Our School Says the IEP has Expired: Now What?
by Sue Whitney, Research Editor, Wrightslaw
"My child has an IEP for 'learning disability' services. The school says she no longer has a learning disability and told me her IEP would expire at the end of this month.
What accommodations should I have them put in the 504 plan?"
A learning disability is not something a person outgrows.
You need to be sure there is a reason to discontinue the IEP. Make sure you know what you are agreeing to - and why.
Prior Written Notice
Removal from special education requires prior written notice from the school. The school district must tell you in writing. IDEA 2004 states:
(c) Notification Requirements-
(1) Content of Prior Written Notice - The notice required by subsection (b)(3) shall include-
(A) a description of the action proposed or refused by the agency;
(B) an explanation of why the agency proposes or refuses to take the action and a description of each evaluation procedure, assessment, record, or report the agency used as a basis for the proposed or refused action;
(C) a statement that the parents of a child with a disability have protection under the procedural safeguards of this part and, if this notice is not an initial referral for evaluation, the means by which a copy of a description of the procedural safeguards can be obtained;
(D) sources for parents to contact to obtain assistance in understanding the provisions of this part;
(E) a description of other options considered by the IEP Team and the reason why those options were rejected; and
(F) a description of the factors that are relevant to the agency's proposal or refusal.
See USC 20 1415(c) p.3-4 (in pdf format) or Wrightslaw: Special Education Law, 2nd Edition, p.109.
IEPs Do Not "Expire"
The IEP will not "expire". It remains in effect until a new one is written or you agree that an IEP for specialized instruction and related services is no longer needed.
An evaluation is needed to show the IEP team that special education and related services are no longer needed.
Did the IEP team evaluate your daughter?
What testing did the team use to determine that your daughter does not have a learning disability?
What does the evaluation say about how she is learning compared to other children her age?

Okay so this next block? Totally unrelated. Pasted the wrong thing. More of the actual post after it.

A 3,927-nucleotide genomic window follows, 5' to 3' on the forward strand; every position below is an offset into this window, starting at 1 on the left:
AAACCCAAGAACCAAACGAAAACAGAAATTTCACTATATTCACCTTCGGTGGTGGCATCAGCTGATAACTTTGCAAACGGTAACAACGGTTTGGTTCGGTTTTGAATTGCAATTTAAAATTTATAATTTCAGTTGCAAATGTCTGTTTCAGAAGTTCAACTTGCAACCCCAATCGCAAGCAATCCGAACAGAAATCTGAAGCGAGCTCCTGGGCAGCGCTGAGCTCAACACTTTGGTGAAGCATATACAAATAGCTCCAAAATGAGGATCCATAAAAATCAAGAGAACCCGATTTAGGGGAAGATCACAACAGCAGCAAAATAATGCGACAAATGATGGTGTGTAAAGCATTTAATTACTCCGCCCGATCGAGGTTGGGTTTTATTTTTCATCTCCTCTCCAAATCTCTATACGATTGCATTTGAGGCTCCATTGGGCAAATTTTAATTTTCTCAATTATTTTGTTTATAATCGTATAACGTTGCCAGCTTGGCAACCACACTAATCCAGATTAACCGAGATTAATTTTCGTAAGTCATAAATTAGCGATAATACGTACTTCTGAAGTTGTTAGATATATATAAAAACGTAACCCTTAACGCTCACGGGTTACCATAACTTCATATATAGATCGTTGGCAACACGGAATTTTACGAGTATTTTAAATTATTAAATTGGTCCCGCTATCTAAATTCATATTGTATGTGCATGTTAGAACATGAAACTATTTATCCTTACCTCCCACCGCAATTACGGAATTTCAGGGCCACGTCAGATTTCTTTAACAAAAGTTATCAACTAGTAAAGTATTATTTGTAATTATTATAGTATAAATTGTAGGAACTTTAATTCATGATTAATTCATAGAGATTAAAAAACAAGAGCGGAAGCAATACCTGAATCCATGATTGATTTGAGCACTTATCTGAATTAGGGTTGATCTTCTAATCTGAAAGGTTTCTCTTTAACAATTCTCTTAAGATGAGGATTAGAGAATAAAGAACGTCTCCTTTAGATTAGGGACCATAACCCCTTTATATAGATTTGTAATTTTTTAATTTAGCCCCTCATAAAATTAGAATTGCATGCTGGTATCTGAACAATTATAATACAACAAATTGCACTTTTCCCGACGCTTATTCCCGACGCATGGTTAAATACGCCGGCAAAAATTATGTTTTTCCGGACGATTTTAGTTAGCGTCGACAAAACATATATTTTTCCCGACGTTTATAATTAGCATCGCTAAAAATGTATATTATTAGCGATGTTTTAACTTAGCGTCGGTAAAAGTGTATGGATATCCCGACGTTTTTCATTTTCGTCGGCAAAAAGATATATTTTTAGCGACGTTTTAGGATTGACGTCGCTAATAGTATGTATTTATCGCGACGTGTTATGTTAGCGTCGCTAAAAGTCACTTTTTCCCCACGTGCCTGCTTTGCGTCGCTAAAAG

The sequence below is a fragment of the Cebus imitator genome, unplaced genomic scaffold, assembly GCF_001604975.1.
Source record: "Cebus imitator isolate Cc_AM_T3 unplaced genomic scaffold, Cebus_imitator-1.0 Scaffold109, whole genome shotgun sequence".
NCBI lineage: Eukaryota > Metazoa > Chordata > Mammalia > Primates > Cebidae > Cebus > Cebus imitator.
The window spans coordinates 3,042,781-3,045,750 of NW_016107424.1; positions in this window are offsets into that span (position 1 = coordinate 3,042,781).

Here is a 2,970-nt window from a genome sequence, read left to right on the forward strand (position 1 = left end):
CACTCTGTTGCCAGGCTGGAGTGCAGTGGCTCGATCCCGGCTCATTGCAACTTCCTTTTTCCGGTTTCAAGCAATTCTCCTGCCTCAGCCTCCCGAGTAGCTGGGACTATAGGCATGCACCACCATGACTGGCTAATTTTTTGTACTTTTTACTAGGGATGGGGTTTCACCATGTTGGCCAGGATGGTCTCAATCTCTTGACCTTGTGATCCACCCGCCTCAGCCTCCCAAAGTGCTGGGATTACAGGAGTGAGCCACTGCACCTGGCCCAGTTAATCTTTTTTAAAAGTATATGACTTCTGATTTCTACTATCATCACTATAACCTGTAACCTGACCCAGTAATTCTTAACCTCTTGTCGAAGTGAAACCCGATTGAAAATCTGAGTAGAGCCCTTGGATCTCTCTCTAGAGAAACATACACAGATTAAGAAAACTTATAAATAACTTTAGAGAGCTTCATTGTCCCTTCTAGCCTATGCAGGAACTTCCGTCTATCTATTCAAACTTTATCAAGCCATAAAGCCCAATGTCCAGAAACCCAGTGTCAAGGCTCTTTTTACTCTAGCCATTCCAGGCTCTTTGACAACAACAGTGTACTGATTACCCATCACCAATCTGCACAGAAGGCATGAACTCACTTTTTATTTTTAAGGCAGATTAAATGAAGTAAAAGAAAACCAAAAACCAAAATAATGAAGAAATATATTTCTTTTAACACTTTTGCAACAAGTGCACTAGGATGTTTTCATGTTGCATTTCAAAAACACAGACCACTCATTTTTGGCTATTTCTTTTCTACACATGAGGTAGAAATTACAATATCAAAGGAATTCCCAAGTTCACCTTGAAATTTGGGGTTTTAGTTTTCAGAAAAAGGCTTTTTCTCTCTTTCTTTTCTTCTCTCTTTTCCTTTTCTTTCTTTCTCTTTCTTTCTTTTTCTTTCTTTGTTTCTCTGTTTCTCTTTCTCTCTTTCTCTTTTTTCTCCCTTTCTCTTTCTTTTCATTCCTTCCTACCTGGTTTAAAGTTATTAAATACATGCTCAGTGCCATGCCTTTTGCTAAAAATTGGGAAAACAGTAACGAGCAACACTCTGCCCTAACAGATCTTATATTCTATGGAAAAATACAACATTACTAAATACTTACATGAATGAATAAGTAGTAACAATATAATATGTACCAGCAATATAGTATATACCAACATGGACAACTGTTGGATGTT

Has she mastered all the goals in her last IEP?
If the team did evaluate your daughter, did you understand the evaluation results?
If you understand the evaluation, and agree in writing that an IEP is no longer needed, then ask the school to carry the accommodations from the IEP over to a Section 504 plan.
Remember: Parental permission, signature, and agreement is not needed under Section 504. You will be giving up all your rights to participation if you agree to discontinue the IEP.
A 504 plan is available only to students who have a disability that limits a major life activity, such as learning. If the school agrees that your daughter has a disability that limits her ability to learn, then why discontinue the IEP?
If you already know the above information and you are only looking for 504 accommodations, then suggest that the school choose items from the list below.
School Accommodations and Modifications from the Families and Advocates Partnership for Education.
The school is not required to follow your suggestions about the content of a 504 plan.
Meet Sue Whitney
Sue Whitney of Manchester, New
Hampshire, is the research editor for Wrightslaw.
Sue Whitney Heath, as she was formerly known, was the co-author of our now, out of print, book, Wrightslaw: No Child Left Behind (ISBN: 978-1-892320-12-4) which was published by Harbor House Law Press.
In Doing Your Homework, she
writes about reading, research based instruction, No Child Left Behind, and
strategies for using federal education standards to advocate for
and to improve public schools. Her articles have been reprinted by SchwabLearning.org, EducationNews.org, Bridges4Kids.org, The Beacon: Journal of Special Education Law and Practice, the Schafer Autism Report, and have been used in CLE presentations to attorneys. Sue Whitney's bio.
Sue has served on New Hampshire's Special Education State
Committee on the Education of Students/Children with Disabilities
has been a volunteer educational surrogate parent. She currently works with families as a special education advocate.
© 2002-2020 by Suzanne Whitney.